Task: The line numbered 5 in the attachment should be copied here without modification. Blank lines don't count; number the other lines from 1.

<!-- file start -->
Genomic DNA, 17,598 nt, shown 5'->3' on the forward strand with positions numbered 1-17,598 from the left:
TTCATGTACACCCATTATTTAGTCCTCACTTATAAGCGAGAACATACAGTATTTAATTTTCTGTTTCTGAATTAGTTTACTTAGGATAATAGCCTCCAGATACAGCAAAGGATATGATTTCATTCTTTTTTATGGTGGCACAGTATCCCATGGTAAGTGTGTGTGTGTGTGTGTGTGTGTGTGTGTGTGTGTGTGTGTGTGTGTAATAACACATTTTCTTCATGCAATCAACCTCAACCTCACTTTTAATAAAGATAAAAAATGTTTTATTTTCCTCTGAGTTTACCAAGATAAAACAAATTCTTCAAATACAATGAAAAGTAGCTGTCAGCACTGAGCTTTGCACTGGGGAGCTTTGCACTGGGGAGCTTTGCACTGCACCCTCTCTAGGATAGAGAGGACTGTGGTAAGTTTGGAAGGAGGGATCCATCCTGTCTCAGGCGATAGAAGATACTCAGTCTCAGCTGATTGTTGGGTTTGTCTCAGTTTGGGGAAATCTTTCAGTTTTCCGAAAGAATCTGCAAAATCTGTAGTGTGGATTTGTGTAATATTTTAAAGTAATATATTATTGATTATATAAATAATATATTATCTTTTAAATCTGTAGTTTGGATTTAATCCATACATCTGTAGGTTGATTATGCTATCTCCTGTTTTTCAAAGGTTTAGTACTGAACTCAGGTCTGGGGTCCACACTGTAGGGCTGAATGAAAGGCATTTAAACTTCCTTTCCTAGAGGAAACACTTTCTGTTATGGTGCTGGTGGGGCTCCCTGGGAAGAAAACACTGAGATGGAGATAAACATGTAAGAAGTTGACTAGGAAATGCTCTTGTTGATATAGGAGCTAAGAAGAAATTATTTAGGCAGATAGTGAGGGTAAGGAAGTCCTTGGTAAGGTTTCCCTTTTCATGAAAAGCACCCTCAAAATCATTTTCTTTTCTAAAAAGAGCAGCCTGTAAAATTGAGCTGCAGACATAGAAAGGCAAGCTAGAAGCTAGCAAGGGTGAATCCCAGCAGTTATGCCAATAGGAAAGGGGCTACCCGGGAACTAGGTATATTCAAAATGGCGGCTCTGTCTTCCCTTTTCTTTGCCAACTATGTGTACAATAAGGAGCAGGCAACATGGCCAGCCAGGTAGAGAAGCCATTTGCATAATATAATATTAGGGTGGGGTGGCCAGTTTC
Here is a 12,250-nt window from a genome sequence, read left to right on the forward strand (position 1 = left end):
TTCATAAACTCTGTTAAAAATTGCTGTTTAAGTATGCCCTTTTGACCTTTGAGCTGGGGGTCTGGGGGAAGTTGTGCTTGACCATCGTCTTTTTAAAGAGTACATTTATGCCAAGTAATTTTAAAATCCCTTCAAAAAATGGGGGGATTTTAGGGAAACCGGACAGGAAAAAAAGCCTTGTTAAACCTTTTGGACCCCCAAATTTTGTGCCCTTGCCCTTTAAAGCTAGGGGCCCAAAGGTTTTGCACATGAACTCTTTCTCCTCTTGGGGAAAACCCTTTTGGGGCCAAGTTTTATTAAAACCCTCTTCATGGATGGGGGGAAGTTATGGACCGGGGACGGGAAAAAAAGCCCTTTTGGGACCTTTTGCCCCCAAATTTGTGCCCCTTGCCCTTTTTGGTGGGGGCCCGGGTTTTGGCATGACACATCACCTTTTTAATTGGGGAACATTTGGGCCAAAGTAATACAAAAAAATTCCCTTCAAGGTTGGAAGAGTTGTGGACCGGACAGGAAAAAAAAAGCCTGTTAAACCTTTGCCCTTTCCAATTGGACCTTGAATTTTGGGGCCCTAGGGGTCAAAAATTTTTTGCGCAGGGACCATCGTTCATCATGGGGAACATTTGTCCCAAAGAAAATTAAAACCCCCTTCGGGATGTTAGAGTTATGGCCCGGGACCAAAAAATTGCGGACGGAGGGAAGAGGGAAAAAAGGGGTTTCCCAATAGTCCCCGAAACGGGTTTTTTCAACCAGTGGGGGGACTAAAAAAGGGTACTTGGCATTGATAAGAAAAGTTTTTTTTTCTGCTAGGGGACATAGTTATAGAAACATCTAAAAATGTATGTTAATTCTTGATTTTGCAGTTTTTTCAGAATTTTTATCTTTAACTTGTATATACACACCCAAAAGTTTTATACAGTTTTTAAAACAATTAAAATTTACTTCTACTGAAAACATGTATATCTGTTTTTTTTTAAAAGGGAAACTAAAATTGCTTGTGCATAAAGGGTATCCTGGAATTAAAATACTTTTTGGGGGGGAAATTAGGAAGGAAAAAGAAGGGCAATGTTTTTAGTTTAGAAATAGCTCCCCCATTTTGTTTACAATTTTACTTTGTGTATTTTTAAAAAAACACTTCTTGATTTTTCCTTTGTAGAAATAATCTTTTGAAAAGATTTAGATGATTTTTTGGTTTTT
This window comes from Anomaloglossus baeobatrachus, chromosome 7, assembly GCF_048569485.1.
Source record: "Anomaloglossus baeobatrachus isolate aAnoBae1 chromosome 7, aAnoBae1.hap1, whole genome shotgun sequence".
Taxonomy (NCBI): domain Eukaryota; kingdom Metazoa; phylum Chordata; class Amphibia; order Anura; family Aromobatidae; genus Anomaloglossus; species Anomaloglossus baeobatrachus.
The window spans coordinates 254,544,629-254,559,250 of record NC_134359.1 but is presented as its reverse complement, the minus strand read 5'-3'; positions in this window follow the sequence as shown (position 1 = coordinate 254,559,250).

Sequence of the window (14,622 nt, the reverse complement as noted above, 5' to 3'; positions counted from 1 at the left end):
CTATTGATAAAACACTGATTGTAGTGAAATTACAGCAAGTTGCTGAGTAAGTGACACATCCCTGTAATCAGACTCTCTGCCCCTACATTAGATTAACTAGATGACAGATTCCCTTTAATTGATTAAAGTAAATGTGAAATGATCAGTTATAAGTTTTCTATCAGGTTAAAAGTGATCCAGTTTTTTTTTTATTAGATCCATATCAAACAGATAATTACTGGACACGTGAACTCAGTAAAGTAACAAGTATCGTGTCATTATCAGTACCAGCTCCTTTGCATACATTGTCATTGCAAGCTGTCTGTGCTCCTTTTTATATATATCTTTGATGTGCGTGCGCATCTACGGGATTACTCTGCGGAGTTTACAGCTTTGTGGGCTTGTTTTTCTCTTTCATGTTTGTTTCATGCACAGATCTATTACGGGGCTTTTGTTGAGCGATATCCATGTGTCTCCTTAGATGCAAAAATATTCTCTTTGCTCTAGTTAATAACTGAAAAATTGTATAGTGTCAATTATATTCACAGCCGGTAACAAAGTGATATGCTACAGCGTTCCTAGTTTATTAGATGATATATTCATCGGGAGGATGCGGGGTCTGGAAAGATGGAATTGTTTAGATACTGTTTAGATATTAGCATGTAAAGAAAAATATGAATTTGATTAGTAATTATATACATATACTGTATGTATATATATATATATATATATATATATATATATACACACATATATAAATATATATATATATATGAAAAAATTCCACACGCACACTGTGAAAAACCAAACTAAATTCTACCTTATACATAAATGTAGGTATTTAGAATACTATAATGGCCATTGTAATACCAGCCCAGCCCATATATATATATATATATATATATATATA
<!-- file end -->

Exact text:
This window comes from Anomaloglossus baeobatrachus, chromosome 7, assembly GCF_048569485.1.